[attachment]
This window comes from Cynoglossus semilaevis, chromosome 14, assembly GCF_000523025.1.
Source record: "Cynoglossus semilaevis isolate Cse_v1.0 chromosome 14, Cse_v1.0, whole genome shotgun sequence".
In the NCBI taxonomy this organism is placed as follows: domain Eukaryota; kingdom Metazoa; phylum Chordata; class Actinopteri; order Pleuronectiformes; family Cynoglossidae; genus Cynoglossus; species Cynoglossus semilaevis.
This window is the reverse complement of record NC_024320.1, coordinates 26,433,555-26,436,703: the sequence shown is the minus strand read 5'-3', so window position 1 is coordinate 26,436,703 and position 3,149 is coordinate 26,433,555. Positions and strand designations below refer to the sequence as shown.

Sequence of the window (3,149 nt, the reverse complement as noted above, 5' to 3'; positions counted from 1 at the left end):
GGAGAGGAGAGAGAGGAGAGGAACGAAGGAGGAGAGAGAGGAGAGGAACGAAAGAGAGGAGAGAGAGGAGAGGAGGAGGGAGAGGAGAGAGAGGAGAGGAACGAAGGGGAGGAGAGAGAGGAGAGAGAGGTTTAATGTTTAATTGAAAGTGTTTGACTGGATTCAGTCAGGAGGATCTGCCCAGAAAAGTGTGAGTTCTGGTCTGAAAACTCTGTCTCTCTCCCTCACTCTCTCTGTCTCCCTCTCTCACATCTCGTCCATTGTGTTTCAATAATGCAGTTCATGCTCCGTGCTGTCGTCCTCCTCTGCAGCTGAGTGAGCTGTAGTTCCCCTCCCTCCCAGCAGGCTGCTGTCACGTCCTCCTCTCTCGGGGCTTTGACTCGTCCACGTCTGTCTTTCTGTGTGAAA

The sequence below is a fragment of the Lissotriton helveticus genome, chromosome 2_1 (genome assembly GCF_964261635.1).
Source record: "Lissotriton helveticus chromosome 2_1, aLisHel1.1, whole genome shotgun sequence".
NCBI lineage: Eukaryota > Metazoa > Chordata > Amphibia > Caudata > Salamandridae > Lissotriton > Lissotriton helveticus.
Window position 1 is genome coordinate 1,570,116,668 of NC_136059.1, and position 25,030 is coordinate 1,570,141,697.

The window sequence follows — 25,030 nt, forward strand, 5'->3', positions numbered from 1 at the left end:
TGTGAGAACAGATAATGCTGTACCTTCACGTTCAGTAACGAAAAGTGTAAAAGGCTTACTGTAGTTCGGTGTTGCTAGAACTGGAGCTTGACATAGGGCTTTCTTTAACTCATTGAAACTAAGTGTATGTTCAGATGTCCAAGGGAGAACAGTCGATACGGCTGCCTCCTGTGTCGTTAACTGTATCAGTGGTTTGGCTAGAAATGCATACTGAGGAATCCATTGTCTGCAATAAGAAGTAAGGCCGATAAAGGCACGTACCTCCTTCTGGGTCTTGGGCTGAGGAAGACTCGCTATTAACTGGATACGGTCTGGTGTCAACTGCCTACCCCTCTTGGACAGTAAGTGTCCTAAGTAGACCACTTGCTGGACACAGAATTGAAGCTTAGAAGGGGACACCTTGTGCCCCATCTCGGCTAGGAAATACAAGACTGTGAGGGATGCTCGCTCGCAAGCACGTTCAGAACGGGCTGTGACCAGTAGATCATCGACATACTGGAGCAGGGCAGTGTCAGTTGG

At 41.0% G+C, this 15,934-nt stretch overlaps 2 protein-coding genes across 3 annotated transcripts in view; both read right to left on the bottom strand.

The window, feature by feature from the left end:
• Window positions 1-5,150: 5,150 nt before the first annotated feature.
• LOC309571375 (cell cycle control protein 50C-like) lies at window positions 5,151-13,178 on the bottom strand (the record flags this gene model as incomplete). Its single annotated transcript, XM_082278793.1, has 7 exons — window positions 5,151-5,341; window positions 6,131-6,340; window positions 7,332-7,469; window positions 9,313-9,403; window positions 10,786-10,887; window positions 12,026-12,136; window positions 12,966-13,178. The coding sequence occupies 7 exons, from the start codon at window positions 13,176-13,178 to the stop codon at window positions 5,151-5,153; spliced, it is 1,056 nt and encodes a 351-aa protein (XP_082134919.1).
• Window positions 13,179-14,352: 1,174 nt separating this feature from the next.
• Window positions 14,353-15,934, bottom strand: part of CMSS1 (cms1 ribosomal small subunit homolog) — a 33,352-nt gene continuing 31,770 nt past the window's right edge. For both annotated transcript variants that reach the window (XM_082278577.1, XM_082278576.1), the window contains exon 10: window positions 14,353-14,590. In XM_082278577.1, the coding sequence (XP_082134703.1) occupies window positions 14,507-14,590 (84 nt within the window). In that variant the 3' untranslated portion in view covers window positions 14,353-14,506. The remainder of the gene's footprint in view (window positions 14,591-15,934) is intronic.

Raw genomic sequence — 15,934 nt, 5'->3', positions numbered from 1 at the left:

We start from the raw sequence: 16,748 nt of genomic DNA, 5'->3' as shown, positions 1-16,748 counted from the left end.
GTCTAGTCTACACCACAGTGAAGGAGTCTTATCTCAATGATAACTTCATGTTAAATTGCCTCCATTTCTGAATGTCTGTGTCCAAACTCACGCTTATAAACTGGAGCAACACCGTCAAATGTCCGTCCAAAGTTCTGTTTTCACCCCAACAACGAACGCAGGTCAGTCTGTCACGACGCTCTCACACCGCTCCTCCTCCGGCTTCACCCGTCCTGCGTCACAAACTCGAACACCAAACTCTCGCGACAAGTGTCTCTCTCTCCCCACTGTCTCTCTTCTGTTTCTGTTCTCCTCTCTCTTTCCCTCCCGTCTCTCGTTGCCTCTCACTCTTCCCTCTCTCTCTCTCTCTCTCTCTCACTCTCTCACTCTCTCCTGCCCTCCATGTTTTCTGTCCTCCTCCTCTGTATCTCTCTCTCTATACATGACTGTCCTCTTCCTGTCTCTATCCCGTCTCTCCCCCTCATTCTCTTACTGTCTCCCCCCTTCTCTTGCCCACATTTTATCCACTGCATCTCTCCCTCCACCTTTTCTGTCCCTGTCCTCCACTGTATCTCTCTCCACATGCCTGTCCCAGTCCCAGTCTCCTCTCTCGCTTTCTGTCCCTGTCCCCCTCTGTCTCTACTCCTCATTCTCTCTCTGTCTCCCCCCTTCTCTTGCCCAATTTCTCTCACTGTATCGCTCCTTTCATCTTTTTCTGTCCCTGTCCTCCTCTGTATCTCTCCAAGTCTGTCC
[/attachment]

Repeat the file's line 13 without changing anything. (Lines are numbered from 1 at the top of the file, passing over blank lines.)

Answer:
At 41.0% G+C, this 15,934-nt stretch overlaps 2 protein-coding genes across 3 annotated transcripts in view; both read right to left on the bottom strand.